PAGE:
Fresh, young look for spy dramas
TV spy thriller The Disguiser (《伪装者》) has become one of the most discussed Chinese series lately, thanks in part to its popularity among young people. With a star-studded cast including teen idols, the show has mustered a tremendous fan base.
Lead actor Hu Ge is a heartthrob best known for his appearances in TV series like Chinese Paladin (《仙剑奇侠传》). The Disguiser marks Hu’s first time starring in a show of this genre.
He plays Ming Tai, the youngest brother in a well-heeled family during the War of Resistance against Japanese Aggression, who is trained to be a spy after being kidnapped. His two brothers Ming Lou (Jin Dong) and Ming Cheng (Wang Kai) are double agents pretending to work for the puppet government of Wang Jingwei.
Critics hail the main storyline as suspenseful and stimulating, as it delves into the splintered lives of the three brothers. But they complain that the brothers’ drama gets sidelined when the series starts to focus on Ming Tai’s love triangle. The shift seems designed to rope in more young viewers, especially fans of Hu.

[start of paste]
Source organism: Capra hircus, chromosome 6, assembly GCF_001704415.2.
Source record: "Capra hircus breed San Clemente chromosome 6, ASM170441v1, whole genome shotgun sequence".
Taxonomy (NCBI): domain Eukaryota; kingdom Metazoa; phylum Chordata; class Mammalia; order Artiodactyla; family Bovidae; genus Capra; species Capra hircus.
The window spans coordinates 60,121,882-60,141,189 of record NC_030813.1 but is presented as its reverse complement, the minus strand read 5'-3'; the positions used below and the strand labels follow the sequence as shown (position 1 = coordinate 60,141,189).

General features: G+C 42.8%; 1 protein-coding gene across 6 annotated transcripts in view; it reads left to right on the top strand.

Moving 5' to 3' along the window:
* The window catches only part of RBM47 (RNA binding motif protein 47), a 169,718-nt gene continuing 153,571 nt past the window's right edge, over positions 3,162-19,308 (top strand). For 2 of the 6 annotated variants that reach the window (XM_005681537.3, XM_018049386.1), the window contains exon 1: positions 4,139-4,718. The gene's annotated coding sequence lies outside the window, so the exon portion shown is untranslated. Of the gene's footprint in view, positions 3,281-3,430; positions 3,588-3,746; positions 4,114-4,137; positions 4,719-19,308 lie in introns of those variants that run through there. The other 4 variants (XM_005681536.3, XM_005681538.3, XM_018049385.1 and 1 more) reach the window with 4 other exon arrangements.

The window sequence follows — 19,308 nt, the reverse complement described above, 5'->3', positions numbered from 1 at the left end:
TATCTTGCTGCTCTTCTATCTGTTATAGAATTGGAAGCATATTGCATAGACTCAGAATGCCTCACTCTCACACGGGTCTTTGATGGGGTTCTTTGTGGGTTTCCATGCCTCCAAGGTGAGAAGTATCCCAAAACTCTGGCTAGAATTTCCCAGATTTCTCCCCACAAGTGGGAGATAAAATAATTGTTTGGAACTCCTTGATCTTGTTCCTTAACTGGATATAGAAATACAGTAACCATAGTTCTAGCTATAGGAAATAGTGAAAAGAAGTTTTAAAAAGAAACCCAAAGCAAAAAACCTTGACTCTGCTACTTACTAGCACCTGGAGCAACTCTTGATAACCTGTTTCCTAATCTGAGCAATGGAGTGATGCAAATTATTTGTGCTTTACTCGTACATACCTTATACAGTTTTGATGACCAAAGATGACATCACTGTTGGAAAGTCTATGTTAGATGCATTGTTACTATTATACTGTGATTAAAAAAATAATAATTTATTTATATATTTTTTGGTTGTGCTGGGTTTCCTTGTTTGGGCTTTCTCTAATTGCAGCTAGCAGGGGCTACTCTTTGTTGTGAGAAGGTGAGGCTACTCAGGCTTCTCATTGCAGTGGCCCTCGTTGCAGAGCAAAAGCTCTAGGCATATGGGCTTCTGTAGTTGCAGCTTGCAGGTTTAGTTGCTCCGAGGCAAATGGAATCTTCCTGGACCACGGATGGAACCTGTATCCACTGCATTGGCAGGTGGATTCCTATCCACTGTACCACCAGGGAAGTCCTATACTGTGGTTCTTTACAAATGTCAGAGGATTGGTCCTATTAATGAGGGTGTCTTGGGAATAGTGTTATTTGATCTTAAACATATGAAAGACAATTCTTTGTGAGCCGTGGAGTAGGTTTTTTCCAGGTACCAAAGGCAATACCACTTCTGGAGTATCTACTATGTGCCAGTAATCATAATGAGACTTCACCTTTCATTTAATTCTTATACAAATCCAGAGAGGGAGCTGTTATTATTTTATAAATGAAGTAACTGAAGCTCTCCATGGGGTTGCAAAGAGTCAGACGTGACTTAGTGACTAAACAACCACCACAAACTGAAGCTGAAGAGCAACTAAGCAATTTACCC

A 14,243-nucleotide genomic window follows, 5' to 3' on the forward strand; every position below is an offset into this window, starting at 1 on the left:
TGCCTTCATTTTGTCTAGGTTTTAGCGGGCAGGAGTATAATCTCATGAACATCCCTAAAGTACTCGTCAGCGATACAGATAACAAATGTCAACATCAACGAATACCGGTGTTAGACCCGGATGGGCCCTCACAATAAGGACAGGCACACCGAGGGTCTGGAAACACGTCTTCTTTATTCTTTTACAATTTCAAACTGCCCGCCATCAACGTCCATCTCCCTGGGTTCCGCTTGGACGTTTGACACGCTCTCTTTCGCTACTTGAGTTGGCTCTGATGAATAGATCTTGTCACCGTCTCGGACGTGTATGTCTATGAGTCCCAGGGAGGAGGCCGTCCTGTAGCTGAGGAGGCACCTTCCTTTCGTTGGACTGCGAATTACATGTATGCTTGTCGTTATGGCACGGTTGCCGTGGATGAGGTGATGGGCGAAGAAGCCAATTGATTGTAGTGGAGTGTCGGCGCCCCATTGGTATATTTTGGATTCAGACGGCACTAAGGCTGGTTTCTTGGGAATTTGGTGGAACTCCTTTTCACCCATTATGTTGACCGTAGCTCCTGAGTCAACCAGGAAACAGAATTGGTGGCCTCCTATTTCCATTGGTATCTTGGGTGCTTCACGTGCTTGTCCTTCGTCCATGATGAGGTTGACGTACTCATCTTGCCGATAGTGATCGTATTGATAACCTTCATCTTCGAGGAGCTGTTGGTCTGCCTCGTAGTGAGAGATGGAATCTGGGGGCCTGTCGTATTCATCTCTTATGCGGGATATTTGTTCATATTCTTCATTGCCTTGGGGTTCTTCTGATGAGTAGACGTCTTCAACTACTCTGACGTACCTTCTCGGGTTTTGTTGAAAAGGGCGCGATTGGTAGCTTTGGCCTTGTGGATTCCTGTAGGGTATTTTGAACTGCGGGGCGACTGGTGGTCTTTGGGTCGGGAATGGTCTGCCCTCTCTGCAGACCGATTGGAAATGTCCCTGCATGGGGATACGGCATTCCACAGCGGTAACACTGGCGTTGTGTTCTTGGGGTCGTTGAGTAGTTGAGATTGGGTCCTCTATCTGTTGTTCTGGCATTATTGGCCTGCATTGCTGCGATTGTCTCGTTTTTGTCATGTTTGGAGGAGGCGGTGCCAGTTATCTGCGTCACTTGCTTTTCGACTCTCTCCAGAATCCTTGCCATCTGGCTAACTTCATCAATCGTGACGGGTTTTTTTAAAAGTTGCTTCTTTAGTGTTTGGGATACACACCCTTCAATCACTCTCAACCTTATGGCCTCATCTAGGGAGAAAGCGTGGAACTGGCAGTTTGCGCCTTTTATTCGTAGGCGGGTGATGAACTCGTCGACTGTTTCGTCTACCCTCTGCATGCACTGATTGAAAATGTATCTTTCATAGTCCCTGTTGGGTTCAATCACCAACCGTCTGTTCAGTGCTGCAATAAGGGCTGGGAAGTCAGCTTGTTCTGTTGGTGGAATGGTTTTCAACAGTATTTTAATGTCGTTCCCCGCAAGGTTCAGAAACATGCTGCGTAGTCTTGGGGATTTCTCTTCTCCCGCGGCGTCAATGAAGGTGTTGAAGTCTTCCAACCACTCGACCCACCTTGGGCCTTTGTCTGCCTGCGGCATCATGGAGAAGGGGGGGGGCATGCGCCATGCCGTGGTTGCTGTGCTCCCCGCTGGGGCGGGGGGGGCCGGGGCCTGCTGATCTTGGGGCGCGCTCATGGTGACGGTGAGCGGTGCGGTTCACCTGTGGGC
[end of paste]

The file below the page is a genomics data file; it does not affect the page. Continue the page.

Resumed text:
The Disguiser is one series in a wave of spy dramas being produced for Chinese media. Attractive young stars like Li Yifeng and Chen Xuedong are currently shooting their own spy series – moves poised to bring the genre up to speed with the millennial generation.
For many years, spy thrillers seemed mired in Cold War politics, even as the Cold War itself faded into memory. Hollywood films like Charlie Wilson’s War (2007), Tinker Tailor Soldier Spy (2011) and, most recently, Guy Ritchie’s The Man from U.N.C.L.E. (2015) all continue to use the Cold War as a backdrop.
But a new generation demands new motifs. Shows like The Disguiser are using different moments in history as inspiration for their spy-versus-spy dramas. And just as China is turning to young pop stars to revamp the genre, producers overseas are likewise hoping to find new faces for their spy dramas.
Take the James Bond series for example. Bond has traditionally been played as suave and debonair, an icon of old-world aristocracy – that is, until UK actor Daniel Craig took over the role. He brought an earthiness and grit to Bond that audiences had never seen before.
Now Idris Elba, a black English actor, has been rumored to replace Craig as Bond. It would be yet another step toward creating a younger, sleeker and more culturally relevant spy drama – a feat China is undertaking right now.